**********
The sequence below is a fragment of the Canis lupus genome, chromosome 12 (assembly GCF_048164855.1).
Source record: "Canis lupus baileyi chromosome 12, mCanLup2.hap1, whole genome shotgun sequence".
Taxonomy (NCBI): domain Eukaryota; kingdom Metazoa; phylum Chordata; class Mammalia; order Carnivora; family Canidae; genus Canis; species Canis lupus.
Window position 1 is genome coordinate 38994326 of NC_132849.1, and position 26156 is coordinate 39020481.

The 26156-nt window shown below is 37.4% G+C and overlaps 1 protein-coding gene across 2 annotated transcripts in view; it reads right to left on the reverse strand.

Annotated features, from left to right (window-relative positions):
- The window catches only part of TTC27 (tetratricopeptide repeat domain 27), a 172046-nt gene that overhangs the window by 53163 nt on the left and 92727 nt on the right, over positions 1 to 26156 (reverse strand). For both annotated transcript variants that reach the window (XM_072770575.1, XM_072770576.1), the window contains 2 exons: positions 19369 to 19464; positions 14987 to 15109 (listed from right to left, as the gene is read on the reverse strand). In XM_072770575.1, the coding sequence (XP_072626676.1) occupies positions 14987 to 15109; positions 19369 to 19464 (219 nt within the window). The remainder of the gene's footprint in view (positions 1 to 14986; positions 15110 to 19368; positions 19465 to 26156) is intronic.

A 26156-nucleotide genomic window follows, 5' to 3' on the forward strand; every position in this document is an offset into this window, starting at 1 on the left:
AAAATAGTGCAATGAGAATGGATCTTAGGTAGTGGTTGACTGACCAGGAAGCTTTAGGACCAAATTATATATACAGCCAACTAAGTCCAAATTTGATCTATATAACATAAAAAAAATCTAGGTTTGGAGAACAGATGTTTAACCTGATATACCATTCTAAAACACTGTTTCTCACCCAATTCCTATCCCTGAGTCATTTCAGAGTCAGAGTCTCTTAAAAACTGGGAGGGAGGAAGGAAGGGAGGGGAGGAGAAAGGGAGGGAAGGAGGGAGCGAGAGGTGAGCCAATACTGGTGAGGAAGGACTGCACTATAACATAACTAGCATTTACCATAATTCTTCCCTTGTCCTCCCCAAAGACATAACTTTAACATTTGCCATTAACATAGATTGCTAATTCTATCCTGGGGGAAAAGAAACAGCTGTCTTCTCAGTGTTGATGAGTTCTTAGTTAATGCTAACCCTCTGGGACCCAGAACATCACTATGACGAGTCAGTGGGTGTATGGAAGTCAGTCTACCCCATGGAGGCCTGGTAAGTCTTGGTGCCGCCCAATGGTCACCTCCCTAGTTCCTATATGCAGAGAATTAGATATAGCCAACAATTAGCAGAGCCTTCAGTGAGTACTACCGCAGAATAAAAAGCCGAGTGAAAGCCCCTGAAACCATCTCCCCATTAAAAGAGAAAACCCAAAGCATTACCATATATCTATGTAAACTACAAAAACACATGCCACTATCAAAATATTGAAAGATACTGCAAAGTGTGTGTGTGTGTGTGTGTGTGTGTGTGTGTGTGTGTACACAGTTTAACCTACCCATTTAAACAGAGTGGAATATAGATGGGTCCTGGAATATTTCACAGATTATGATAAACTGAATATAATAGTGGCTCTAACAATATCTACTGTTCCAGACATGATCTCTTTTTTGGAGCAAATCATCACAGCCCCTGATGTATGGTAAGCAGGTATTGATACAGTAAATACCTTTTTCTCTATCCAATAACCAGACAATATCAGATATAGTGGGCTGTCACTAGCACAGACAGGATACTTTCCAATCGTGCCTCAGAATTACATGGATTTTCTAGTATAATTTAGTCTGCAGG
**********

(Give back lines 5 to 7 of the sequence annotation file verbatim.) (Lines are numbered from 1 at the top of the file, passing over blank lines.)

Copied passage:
The 26156-nt window shown below is 37.4% G+C and overlaps 1 protein-coding gene across 2 annotated transcripts in view; it reads right to left on the reverse strand.

Annotated features, from left to right (window-relative positions):
- The window catches only part of TTC27 (tetratricopeptide repeat domain 27), a 172046-nt gene that overhangs the window by 53163 nt on the left and 92727 nt on the right, over positions 1 to 26156 (reverse strand). For both annotated transcript variants that reach the window (XM_072770575.1, XM_072770576.1), the window contains 2 exons: positions 19369 to 19464; positions 14987 to 15109 (listed from right to left, as the gene is read on the reverse strand). In XM_072770575.1, the coding sequence (XP_072626676.1) occupies positions 14987 to 15109; positions 19369 to 19464 (219 nt within the window). The remainder of the gene's footprint in view (positions 1 to 14986; positions 15110 to 19368; positions 19465 to 26156) is intronic.